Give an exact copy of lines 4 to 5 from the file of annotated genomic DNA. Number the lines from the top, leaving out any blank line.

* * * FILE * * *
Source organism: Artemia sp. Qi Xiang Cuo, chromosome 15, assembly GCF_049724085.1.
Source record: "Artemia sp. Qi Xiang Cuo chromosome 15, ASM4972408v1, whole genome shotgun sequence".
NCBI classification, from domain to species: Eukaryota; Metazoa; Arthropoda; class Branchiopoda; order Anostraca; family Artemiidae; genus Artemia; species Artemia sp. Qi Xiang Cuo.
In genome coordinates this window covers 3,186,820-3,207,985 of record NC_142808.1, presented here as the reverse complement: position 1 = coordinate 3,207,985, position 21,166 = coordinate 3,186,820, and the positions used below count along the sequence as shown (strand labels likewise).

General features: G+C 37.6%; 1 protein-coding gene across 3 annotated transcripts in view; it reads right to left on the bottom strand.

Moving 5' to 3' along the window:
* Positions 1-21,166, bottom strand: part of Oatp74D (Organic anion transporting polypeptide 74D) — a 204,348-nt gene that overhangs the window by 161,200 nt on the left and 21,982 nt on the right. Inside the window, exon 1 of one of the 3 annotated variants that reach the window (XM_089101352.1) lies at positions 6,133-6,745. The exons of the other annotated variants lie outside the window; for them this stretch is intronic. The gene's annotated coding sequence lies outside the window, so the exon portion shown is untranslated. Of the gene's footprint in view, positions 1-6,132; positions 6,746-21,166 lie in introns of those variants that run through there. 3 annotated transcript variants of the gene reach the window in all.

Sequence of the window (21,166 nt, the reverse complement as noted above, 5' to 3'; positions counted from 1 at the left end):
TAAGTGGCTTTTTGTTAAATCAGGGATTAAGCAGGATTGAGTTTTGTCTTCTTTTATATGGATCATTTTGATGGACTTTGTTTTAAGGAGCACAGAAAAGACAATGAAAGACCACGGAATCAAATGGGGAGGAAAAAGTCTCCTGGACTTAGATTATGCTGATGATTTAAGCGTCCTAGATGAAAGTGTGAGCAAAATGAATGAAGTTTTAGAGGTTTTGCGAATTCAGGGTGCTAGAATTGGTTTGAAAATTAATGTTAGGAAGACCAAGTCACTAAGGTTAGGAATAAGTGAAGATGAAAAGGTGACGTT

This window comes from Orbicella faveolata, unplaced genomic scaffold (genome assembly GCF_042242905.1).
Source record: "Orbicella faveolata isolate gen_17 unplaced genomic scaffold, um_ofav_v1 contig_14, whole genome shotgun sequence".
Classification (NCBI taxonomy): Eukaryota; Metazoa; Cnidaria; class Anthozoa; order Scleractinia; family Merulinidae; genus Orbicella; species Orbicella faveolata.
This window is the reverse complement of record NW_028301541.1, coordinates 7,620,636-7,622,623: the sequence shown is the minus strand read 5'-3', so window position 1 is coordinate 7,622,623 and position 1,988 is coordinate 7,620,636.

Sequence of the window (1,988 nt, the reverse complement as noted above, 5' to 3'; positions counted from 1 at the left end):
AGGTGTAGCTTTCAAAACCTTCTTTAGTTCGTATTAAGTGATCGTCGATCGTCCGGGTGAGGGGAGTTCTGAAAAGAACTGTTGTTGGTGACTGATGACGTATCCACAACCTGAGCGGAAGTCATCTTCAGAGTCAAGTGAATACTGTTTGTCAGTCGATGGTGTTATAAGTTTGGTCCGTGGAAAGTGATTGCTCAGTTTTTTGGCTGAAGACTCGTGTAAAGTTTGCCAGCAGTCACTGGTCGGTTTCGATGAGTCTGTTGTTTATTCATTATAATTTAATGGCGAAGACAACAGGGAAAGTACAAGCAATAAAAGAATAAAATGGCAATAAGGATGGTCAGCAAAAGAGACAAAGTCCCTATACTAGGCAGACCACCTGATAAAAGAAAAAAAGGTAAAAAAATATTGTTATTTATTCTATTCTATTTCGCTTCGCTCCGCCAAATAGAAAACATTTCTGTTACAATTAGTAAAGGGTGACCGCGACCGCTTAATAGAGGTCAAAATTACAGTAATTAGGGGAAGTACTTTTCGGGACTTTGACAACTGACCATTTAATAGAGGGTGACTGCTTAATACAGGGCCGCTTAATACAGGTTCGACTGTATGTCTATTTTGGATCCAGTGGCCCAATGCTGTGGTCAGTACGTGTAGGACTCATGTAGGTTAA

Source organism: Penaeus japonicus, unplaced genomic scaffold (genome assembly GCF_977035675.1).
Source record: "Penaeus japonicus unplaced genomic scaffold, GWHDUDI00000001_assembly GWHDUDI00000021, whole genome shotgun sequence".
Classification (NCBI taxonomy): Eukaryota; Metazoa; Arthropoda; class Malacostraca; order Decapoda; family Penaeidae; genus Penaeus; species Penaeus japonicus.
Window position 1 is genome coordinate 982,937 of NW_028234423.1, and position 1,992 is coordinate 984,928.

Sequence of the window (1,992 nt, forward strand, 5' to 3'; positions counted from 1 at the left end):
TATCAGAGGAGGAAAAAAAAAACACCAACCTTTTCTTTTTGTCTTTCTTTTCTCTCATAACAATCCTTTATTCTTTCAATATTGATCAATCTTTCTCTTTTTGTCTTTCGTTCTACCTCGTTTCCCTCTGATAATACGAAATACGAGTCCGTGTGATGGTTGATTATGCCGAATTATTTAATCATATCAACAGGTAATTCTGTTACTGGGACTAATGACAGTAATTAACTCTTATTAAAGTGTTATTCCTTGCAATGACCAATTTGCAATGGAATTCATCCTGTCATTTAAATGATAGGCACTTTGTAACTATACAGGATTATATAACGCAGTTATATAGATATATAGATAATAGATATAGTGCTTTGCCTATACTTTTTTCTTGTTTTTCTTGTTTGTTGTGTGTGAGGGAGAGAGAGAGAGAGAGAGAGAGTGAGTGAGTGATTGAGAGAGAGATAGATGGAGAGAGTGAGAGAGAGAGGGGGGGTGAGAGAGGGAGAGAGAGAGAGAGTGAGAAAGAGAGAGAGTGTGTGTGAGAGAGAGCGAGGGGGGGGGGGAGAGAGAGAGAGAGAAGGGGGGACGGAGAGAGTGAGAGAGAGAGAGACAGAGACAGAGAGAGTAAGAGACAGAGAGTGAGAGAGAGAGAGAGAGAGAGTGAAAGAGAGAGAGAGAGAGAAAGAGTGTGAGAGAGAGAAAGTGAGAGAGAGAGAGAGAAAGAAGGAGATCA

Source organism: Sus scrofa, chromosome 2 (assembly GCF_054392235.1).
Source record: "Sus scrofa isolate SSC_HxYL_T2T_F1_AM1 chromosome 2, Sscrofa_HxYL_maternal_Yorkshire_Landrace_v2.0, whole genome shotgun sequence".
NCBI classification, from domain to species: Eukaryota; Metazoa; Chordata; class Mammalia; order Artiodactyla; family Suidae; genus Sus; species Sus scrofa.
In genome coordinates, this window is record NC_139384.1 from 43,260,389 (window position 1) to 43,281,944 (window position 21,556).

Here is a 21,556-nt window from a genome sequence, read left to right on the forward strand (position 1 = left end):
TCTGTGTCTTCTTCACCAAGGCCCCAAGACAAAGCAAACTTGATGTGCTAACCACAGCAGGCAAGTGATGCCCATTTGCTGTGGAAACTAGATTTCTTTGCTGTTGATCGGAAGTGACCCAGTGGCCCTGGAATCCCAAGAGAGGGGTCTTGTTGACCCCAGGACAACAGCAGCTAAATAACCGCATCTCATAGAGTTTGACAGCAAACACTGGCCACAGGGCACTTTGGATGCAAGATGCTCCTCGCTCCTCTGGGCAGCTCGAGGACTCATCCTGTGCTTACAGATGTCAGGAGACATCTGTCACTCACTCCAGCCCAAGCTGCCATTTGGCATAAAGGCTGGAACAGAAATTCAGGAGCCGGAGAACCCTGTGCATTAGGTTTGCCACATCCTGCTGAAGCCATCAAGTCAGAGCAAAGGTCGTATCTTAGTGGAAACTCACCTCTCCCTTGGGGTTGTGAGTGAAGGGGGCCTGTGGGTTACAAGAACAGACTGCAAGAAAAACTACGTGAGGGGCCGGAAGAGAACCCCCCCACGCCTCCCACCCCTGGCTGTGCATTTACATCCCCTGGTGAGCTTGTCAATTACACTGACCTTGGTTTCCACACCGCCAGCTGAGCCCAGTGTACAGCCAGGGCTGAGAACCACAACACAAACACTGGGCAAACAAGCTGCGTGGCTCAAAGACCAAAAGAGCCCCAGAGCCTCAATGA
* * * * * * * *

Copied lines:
In genome coordinates this window covers 3,186,820-3,207,985 of record NC_142808.1, presented here as the reverse complement: position 1 = coordinate 3,207,985, position 21,166 = coordinate 3,186,820, and the positions used below count along the sequence as shown (strand labels likewise).

General features: G+C 37.6%; 1 protein-coding gene across 3 annotated transcripts in view; it reads right to left on the bottom strand.